Friday, July 15, 2005
By Tim Knauss
An unidentified elderly person Thursday became the fourth patient found to have listeriosis in Onondaga County, where health officials are still trying to pinpoint the source of the food-borne bacterial illness.
Lab tests have established that three previous cases, which surfaced last week, were caused by the same strain of listeria, indicating they probably came from a single source of contaminated food, said Dr. Cynthia Morrow, health commissioner.
It will take about a week to determine whether the fourth case was caused by the same strain, but for now investigators are looking for a common source, Morrow said.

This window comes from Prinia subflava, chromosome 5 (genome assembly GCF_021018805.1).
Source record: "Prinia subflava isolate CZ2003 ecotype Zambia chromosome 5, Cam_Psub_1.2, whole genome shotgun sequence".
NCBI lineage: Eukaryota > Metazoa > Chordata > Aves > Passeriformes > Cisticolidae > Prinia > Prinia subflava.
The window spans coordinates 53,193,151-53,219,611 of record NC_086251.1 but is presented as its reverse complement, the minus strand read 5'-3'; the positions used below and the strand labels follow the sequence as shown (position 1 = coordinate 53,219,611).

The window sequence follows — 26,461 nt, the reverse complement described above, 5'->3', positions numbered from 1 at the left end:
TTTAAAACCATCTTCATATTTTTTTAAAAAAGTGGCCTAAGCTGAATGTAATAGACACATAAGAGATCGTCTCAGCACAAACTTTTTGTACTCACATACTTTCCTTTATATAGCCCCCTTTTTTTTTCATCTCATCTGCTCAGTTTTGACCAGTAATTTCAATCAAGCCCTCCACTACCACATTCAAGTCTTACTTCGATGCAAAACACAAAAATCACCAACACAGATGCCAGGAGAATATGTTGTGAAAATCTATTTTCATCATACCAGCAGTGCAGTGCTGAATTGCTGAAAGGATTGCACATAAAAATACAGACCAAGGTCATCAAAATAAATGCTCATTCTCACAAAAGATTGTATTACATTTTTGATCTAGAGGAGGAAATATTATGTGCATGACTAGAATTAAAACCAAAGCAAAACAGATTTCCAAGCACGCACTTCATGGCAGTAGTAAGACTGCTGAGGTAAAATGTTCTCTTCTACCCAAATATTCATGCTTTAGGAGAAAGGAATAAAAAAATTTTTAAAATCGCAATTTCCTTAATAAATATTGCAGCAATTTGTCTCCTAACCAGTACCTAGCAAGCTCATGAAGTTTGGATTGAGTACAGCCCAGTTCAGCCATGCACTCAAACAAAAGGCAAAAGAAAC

Unfortunately, tracking the source is difficult because the disease incubates for up to 70 days before the person gets sick, Morrow said.
Listeriosis can be fatal, but severe symptoms are unusual in healthy adults and children; the disease most often affects pregnant women, newborns or people with weakened immune systems.
Morrow said she would not be surprised to see another local case of the rare disease.
“There’s a good probability that, whatever that source is, it’s no longer out there,” she said. “But because the incubation period is so long, we may see people who get sick even a month from now.”
The listeriosis patient identified Thursday is being treated at a local hospital and appears to be improving, Morrow said. The three patients who came down with symptoms last week also are improving, she said. Two are still in the hospital; the third has been discharged.
For more information about listeria, visit www. fsis.usda.gov/OA/pubs/lmtips.htm or call the county health department at 435-3236.
Contact reporter Tim Knauss at firstname.lastname@example.org or 470-3023.